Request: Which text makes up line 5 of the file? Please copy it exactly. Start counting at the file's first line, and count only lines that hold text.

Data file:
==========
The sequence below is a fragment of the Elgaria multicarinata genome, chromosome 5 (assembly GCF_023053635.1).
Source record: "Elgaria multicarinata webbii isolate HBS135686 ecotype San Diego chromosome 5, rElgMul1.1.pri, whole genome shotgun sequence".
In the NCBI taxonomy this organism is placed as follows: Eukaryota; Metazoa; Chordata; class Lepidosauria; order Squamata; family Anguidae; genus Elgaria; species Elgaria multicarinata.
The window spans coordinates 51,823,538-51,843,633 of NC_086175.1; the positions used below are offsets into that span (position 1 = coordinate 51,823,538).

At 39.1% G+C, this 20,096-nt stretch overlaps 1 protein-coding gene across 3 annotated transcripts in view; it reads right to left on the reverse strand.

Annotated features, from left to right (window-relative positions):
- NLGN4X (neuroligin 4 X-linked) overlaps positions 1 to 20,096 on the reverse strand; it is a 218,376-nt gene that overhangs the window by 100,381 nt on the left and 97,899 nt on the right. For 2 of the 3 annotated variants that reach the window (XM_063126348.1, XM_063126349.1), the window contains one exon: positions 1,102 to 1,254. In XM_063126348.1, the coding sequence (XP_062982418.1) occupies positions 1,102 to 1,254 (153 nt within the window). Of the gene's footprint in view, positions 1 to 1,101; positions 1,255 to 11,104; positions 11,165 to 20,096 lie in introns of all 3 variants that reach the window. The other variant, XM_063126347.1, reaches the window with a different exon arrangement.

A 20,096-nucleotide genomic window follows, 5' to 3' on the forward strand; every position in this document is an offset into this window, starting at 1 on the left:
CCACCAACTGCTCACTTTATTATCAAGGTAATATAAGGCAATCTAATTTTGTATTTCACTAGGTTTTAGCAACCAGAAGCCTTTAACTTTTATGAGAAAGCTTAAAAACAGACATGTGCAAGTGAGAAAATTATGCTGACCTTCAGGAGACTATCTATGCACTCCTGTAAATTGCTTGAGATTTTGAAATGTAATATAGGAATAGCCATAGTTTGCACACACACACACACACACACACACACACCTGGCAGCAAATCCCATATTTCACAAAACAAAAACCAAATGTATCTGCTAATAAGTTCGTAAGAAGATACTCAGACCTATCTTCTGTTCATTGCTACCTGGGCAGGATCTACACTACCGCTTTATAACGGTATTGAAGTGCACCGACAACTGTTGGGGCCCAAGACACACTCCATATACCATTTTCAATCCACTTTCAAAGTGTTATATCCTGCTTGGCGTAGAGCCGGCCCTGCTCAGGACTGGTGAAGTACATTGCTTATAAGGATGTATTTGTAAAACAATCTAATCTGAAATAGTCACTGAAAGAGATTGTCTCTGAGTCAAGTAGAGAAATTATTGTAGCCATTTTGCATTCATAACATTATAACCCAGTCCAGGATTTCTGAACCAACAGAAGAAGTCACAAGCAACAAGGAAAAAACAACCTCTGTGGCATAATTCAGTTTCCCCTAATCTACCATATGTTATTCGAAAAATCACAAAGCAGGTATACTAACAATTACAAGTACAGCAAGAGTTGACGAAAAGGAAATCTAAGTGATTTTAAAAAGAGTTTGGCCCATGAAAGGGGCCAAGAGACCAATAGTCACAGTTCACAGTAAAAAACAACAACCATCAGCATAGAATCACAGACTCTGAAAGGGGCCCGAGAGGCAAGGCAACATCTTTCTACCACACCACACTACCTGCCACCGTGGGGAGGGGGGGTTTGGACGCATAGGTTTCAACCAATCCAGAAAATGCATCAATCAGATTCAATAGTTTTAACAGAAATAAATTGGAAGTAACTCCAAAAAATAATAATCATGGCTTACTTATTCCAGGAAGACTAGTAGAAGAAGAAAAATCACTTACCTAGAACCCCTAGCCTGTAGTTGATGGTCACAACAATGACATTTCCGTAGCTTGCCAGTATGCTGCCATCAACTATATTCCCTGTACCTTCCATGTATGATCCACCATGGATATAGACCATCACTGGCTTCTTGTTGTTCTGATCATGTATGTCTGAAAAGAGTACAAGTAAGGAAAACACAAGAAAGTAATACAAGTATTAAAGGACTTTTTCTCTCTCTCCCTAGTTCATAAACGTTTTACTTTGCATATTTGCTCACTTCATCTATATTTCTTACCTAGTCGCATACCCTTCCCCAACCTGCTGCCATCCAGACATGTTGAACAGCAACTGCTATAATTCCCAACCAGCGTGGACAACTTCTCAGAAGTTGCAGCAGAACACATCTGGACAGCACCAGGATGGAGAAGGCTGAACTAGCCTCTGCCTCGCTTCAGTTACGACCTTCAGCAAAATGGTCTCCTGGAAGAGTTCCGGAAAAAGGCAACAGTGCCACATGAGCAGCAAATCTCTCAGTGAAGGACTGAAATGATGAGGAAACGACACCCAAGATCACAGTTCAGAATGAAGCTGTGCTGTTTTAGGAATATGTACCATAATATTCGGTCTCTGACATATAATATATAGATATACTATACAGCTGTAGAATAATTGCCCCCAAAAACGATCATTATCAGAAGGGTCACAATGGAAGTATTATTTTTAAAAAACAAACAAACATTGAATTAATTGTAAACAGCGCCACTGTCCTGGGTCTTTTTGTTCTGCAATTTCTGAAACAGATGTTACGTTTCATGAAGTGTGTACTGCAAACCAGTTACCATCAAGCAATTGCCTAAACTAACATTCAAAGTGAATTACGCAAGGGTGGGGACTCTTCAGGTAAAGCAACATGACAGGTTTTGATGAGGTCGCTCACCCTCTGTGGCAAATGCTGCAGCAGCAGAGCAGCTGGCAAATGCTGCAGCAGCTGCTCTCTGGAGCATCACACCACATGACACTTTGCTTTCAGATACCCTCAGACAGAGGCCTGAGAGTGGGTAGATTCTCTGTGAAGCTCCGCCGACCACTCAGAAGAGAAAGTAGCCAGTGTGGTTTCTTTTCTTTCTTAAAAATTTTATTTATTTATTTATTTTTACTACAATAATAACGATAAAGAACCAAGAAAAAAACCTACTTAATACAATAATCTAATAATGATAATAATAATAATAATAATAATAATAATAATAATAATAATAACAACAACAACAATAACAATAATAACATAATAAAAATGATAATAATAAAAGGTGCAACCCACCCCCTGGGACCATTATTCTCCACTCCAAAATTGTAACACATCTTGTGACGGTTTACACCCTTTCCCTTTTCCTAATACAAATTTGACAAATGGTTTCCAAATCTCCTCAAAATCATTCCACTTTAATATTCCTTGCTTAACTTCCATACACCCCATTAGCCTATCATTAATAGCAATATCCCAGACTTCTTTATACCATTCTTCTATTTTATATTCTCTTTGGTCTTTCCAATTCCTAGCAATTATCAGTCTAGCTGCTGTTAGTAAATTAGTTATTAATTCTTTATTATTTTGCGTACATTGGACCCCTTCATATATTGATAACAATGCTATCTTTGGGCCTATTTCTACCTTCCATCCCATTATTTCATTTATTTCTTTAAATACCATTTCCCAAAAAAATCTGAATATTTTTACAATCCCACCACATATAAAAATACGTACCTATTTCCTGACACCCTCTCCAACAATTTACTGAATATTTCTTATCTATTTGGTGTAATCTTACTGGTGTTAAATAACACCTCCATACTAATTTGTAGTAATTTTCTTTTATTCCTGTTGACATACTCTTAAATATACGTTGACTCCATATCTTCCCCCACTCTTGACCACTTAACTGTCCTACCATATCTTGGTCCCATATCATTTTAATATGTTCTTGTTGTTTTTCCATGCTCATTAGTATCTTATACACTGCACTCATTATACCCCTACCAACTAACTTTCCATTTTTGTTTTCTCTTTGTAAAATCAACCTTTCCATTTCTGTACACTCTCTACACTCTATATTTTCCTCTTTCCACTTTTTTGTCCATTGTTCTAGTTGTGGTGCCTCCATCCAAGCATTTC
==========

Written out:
At 39.1% G+C, this 20,096-nt stretch overlaps 1 protein-coding gene across 3 annotated transcripts in view; it reads right to left on the reverse strand.